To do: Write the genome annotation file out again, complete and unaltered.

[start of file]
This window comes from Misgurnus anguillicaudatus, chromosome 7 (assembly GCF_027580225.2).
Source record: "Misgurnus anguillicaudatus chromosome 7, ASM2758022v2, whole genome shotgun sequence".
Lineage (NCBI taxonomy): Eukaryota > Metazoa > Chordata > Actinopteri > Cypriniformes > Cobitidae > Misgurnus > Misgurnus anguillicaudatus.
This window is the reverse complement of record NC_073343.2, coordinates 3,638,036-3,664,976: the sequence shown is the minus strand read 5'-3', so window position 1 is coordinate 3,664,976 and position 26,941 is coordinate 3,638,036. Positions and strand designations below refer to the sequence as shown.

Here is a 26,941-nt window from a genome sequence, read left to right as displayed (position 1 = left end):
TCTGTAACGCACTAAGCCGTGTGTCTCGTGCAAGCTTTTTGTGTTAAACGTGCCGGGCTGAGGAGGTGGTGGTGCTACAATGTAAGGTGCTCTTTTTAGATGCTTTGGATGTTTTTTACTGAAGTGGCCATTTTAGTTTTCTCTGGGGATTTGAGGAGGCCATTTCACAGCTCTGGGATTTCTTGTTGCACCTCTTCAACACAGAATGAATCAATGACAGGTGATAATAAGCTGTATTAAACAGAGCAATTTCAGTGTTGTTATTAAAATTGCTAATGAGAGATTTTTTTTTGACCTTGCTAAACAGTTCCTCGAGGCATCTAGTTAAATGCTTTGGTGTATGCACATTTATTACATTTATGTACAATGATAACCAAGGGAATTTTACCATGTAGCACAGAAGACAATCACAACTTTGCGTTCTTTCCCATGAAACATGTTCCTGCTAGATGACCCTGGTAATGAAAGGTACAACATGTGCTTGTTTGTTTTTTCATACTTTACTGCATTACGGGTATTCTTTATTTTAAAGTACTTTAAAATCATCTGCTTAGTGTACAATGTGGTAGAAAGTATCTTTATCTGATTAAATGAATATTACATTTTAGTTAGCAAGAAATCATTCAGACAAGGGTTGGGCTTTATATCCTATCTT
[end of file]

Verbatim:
This window comes from Misgurnus anguillicaudatus, chromosome 7 (assembly GCF_027580225.2).
Source record: "Misgurnus anguillicaudatus chromosome 7, ASM2758022v2, whole genome shotgun sequence".
Lineage (NCBI taxonomy): Eukaryota > Metazoa > Chordata > Actinopteri > Cypriniformes > Cobitidae > Misgurnus > Misgurnus anguillicaudatus.
This window is the reverse complement of record NC_073343.2, coordinates 3,638,036-3,664,976: the sequence shown is the minus strand read 5'-3', so window position 1 is coordinate 3,664,976 and position 26,941 is coordinate 3,638,036. Positions and strand designations below refer to the sequence as shown.

Here is a 26,941-nt window from a genome sequence, read left to right as displayed (position 1 = left end):
TCTGTAACGCACTAAGCCGTGTGTCTCGTGCAAGCTTTTTGTGTTAAACGTGCCGGGCTGAGGAGGTGGTGGTGCTACAATGTAAGGTGCTCTTTTTAGATGCTTTGGATGTTTTTTACTGAAGTGGCCATTTTAGTTTTCTCTGGGGATTTGAGGAGGCCATTTCACAGCTCTGGGATTTCTTGTTGCACCTCTTCAACACAGAATGAATCAATGACAGGTGATAATAAGCTGTATTAAACAGAGCAATTTCAGTGTTGTTATTAAAATTGCTAATGAGAGATTTTTTTTTGACCTTGCTAAACAGTTCCTCGAGGCATCTAGTTAAATGCTTTGGTGTATGCACATTTATTACATTTATGTACAATGATAACCAAGGGAATTTTACCATGTAGCACAGAAGACAATCACAACTTTGCGTTCTTTCCCATGAAACATGTTCCTGCTAGATGACCCTGGTAATGAAAGGTACAACATGTGCTTGTTTGTTTTTTCATACTTTACTGCATTACGGGTATTCTTTATTTTAAAGTACTTTAAAATCATCTGCTTAGTGTACAATGTGGTAGAAAGTATCTTTATCTGATTAAATGAATATTACATTTTAGTTAGCAAGAAATCATTCAGACAAGGGTTGGGCTTTATATCCTATCTT